5. Proper clothing. Avoid cottons if possible. A warm fleece and rain gear may be necessary depending on the environment. Good solid boots, and proper hiking socks are necessary.
6. Map and Compass. Because even the best navigators get lost.
7. Light. Headlamps are great for hiking in the dark, and those late night potty breaks.
8. First aid. First aid kits, complete with Moleskin for blisters, will keep you from unnecessary medical issues like infections.
These are the absolute basics in my mind, although different people will give you different lists.
For A complete, comprehensive list, check here, Complete Backpacking Pack List.
Here is a guide to how to pack your backpack, How to Pack your Backpack
Generally speaking, anything that dries quickly is going to be just fine for warm weather. Polyester, nylon and wool all work well. Check out my guide on how to dress for winter hiking, here.
If possible, find someone who has been backpacking before. If nothing else, find another hiker who would be good company. www.meetup.com offers many ways to find other local hikers, and even backpackers. Local organizations such as NSEO (www.meetup.com/neverstop) often organize trips you can join in on.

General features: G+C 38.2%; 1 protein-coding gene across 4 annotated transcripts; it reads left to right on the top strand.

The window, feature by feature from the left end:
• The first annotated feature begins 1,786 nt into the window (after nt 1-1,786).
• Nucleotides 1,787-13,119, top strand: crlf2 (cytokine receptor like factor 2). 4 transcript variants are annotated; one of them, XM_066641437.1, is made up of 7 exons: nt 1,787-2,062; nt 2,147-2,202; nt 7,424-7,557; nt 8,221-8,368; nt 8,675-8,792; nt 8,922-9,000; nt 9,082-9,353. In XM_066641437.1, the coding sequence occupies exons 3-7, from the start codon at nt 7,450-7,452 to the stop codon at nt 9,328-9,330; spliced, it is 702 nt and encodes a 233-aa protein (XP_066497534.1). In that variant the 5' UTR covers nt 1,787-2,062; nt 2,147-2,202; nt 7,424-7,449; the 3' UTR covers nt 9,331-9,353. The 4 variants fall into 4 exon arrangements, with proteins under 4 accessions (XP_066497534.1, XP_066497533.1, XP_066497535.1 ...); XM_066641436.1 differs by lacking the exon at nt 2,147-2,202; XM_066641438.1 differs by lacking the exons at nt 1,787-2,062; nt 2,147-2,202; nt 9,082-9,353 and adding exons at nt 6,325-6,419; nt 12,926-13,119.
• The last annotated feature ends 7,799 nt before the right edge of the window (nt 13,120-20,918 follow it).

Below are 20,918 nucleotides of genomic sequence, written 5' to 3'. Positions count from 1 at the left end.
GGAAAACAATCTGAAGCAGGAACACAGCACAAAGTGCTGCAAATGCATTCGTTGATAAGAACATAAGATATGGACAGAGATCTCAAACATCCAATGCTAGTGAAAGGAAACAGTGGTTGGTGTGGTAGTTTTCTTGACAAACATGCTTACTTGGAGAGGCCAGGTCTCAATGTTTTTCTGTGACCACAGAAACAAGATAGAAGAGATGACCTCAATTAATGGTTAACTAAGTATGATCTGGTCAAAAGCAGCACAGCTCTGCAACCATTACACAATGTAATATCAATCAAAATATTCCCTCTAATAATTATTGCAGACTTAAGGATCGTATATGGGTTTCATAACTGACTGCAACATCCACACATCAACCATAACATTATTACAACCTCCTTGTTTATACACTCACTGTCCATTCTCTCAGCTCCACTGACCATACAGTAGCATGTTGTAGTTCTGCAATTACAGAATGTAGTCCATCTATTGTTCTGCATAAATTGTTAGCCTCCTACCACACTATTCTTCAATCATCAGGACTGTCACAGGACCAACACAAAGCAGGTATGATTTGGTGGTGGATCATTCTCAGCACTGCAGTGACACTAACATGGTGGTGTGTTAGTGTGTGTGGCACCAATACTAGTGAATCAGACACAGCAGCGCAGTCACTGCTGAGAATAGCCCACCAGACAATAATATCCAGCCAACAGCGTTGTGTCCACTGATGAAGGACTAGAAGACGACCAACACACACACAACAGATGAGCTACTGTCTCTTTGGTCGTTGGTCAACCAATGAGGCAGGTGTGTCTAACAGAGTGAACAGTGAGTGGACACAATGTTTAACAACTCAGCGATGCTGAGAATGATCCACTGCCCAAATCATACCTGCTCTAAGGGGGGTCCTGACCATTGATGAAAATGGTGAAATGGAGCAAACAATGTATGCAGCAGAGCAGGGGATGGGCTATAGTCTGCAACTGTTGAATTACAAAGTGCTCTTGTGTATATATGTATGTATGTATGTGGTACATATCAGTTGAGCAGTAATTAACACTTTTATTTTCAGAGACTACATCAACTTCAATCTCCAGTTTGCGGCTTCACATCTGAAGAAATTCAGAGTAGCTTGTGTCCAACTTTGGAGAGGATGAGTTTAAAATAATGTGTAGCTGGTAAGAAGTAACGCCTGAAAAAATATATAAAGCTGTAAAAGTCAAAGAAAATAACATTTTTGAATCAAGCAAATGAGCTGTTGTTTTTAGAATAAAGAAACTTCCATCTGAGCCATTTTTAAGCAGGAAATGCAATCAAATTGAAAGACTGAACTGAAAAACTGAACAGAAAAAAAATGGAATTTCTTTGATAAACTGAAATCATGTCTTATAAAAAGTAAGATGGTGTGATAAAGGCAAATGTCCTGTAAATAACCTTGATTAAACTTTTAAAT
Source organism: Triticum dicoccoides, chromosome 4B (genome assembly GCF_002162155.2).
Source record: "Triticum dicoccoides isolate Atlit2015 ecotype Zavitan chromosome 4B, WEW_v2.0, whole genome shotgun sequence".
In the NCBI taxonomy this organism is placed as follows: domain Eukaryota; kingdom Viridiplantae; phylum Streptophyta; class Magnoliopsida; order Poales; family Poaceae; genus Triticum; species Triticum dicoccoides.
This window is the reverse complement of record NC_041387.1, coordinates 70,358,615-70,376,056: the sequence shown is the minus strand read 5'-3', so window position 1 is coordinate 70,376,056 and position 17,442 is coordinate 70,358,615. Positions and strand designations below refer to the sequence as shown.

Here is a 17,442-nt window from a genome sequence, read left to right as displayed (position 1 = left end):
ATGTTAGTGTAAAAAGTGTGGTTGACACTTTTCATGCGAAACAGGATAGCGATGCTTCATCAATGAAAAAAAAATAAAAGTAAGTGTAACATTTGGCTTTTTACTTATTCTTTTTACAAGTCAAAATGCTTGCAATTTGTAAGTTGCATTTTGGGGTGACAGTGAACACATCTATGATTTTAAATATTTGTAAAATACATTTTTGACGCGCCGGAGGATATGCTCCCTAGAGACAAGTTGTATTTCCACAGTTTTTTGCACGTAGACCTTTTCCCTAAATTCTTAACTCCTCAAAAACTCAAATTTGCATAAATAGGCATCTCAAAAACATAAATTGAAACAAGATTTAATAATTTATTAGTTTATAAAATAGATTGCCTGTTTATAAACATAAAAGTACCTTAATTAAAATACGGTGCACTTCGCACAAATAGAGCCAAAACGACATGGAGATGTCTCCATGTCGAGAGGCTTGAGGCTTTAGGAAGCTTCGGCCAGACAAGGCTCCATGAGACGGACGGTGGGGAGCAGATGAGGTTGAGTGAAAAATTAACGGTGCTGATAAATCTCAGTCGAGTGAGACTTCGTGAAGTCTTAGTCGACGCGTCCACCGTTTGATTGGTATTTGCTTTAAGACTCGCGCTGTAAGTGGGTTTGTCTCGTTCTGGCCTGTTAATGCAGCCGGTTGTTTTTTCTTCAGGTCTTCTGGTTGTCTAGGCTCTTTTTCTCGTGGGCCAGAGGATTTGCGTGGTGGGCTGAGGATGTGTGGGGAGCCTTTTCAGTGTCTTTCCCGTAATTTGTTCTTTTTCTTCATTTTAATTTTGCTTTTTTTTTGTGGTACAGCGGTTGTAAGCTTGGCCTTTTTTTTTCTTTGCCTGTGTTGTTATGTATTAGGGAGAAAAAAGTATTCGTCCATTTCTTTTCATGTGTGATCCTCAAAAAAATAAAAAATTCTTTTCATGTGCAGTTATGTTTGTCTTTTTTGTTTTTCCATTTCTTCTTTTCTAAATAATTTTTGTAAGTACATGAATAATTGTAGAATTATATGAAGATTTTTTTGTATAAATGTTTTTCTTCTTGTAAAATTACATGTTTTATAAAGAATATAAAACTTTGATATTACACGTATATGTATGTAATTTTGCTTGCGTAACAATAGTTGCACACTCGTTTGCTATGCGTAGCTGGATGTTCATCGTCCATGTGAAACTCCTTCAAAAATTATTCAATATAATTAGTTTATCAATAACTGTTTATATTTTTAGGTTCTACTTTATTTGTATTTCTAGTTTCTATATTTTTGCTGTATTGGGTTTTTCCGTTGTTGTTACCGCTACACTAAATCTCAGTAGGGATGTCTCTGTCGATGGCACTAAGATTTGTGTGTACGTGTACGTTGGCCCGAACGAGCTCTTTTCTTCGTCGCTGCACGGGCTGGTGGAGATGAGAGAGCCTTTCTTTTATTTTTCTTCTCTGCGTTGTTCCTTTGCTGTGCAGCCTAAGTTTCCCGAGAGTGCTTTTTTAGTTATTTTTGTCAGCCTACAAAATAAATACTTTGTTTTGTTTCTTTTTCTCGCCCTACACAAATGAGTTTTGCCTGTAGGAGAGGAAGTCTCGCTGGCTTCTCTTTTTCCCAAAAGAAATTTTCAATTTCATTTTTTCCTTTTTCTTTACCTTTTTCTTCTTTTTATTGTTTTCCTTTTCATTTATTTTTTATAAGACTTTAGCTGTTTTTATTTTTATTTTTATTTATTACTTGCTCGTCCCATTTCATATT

Pick a good camping spot
Great spots already exist on your local hikes. Quite often, predetermined backcountry camp spots are already available for you to use. These locations often have water sources, fire rings, and sometimes even bear lockers or hanging devices for you food. If a predetermined spot is not an option, pick an option where the environment will not be impacted. Avoid pitching a tent on plant life, as this can permanently damage or destroy the flora.. Duff, grass, rock, dirt,or sand are your best surfaces. Don’t build a fire pit if there isn’t one, and never chop living trees for firewood. Minimize your impact as much as possible. You don’t want anyone to be able to tell you were ever there. Always check for dead hanging limbs (known aptly as widowmakers) before pitching your tent. Choose an area that is sheltered from wind, and take care to not set up in an area that will fill or flow with water if it rains. That’s never fun.